In response, they developed a new kind of physics. In an astonishing burst of creativity, they kept key principles from the classical world — like the conservation of energy — but added new rules. One of these was the Uncertainty Principle, which essentially told us that reality is fuzzy at its root level. To be exact, certain pairs of properties — like motion and position — can never be known exactly. The Uncertainty Principle isn't saying there's something wrong with our instruments. Instead, it tells us there's something wrong with our classical intuitions. In particular, when it comes to motion, it tells us it's impossible to know the position and the motion of a particle exactly. The more you lock in the position of a particle, the wider the range of velocities the particle can have.
So what does this have to do with temperature?
Absolute zero should mean bringing particles to a halt. But that would imply you knew exactly where they were. You had them perfectly "localized." If that's the case, then the Uncertainty Principle demands there must be some uncertainty in their motion. They can't be perfectly known to be perfectly at rest. The deeper meaning of this this quantum logic is that the universe can never be at rest. There is a "floor" to how much things can be slowed down (or cooled). It's impossible to go below that floor (though scientists do get ever more clever in skirting its edges).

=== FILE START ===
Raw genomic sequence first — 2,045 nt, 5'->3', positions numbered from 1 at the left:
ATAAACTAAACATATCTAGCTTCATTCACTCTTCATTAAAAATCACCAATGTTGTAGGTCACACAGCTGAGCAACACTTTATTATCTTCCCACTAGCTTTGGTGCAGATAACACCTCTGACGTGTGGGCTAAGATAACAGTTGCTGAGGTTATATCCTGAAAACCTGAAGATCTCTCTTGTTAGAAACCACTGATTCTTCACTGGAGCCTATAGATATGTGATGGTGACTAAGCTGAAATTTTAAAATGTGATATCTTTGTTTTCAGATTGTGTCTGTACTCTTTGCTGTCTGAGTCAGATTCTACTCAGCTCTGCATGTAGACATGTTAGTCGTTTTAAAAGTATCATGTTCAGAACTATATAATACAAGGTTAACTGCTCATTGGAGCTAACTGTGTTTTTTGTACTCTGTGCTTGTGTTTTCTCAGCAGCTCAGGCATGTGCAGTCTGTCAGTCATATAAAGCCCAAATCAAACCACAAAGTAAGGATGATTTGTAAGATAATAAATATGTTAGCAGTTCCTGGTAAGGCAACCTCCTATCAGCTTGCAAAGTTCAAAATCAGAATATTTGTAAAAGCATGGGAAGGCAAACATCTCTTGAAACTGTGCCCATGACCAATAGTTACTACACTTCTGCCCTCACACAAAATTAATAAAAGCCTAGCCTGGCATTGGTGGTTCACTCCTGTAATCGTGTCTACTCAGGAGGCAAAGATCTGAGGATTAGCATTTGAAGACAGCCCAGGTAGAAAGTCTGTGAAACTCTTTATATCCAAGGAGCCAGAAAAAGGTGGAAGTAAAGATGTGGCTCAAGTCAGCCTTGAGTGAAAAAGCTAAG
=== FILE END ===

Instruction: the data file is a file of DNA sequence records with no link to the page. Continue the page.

The implications of this can get pretty strange. Imagine we put a particle, like an electron, in a box. Now we ask: What's the lowest energy state of the electron + box system? In classical physics, it would just be the electron sitting there unmoving — i.e. zero motion, hence zero energy. But quantum physics won't allow such a thing as zero energy (because of the Uncertainty Principle). Instead, the system has non-zero "ground state" energy with the electron bouncing back and forth between the box walls. That's as low as you can go. The electron can't be stopped.